The week in charts: Musk’s attack on remote workers and wage-price spiral warnings
Musk shames home-working
Working from home has become a new front for the culture wars. UK chancellor Jeremy Hunt told the BCC conference this week that the office should be the “default” for employees and that he fears a “loss of creativity” if home-working is made permanent.
Typically, Elon Musk went a step further, suggesting that the practice is “morally wrong”. The issue runs deeper than a pure debate on productivity, he said during an interview with CNBC. The owner of Twitter and Tesla criticised what he perceived to be a hypocrisy among employees in the technology sector. Musk said those in tech often wrongly expect those in manual, lower-paid jobs to go to work, while they have the privilege of doing their jobs remotely.
Musk is correct that access to remote and hybrid work is divided along income lines. In the UK, those in higher-earning professions are more likely to work from home on a regular basis, while three-quarters of those in the lowest income bracket do not have any opportunity to do so.
Britain faces wage-price spiral, says Bank of England chief
Andrew Bailey, the governor of the Bank of England, has claimed that Britain is dealing with a wage-price spiral. The term refers to the idea that increasing workers’ wages to match the rising cost of living will also lead to companies raising the prices of their products and services, locking in inflation for a longer time. Threadneedle Street, Bailey also told attendees of the BCC conference this week, will lift interest rates as high “as necessary” to meet its target of 2% inflation.
His statements are unlikely to land well with Britain’s workers, many of whom are still striking over pay increase demands. While private sector pay in Britain has risen by nearly 6% over the past year, soaring consumer price inflation means it has actually fallen 3% in real terms.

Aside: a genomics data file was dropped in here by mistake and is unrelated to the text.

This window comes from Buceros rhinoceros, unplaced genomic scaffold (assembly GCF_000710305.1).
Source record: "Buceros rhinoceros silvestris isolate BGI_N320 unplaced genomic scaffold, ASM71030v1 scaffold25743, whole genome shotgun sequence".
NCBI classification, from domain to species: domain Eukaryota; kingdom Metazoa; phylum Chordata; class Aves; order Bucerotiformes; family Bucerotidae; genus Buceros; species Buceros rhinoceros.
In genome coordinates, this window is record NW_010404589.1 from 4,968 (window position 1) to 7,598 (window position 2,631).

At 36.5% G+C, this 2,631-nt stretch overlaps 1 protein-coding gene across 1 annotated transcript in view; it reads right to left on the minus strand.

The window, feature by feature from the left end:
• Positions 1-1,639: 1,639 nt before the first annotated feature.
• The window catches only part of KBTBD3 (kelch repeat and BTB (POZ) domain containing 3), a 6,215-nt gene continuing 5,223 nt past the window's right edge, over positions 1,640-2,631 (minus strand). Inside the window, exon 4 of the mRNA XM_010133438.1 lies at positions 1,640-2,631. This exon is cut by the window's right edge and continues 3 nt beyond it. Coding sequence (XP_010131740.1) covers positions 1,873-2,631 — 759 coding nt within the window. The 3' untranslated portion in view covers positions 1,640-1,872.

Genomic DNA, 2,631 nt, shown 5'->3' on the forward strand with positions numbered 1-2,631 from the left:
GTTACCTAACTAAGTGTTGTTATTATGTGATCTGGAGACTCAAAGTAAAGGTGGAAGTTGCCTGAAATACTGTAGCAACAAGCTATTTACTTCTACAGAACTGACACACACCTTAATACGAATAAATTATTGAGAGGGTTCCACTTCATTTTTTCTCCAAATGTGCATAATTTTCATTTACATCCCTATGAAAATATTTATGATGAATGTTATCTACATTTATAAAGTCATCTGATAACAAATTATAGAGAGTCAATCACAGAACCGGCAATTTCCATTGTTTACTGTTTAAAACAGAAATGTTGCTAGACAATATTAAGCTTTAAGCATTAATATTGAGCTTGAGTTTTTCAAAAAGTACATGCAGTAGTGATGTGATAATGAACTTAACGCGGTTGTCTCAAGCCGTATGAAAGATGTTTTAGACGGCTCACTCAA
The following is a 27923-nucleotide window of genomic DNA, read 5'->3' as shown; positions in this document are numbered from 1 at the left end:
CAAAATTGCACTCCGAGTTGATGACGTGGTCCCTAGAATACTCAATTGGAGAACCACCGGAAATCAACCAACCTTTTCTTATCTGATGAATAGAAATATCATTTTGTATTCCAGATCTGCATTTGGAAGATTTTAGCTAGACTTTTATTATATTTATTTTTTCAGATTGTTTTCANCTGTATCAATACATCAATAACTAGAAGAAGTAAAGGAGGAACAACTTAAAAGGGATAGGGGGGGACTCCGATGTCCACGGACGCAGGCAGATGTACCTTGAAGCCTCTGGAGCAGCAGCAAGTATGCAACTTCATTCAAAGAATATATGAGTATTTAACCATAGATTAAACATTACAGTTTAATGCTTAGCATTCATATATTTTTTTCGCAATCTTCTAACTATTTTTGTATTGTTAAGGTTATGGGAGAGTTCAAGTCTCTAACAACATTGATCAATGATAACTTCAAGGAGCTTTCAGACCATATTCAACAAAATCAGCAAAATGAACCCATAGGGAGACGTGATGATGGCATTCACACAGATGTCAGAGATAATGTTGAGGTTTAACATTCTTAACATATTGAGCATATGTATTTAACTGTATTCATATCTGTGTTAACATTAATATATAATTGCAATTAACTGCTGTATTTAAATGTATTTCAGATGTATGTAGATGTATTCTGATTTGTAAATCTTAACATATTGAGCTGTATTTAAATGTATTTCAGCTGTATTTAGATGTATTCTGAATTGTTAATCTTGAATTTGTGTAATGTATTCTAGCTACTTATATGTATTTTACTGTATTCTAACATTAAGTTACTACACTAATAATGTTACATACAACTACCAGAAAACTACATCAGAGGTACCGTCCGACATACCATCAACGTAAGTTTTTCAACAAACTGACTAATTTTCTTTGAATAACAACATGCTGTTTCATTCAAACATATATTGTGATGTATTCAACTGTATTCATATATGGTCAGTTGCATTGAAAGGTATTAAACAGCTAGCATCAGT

Mass layoffs at Vodafone and BT
The trend of huge corporate layoffs continues this week, with two FTSE 100 companies announcing dramatic downsizing strategies. Vodafone is set to cut 11,000 jobs from its global workforce over the next three years, while fellow telecoms firm BT is shedding 55,000 jobs by 2033.
Vodafone’s cuts will span its entire operations, starting with its group functions based in the UK, Germany and Italy, which is the company’s largest yet worst performing market. Up to a fifth of the roles lost at BT, meanwhile, are expected to be replaced by artificial intelligence technologies. It’s a sign that the run of redundancies that have hit the tech industry over recent months are starting to impact the wider economy, too.
JD Sports courts gen Z as profits soar
JD Sports Fashion is set to hit the £1bn mark for pre-tax profits for the first time, with £1.03bn projected for the 12 months to 3 February 2024. The sportswear group, which is headquartered in Bury, Greater Manchester, trades from 3,400 stores in 32 countries, as well as online.
Régis Schultz, JD’s chief executive, said its core audience of 16- to 24-year-olds had more opportunities to get work because of low unemployment levels in all of its key market areas. “Whenever they [gen Z] get a job, they can buy the gear they love,” he told The Times. Shultz suggested athletic clothes and trainers represent an “affordable luxury”, adding that once a customer embraces the fashionable, as well as functional, aspect of trainers they “don’t move back. They want to have the latest ones.”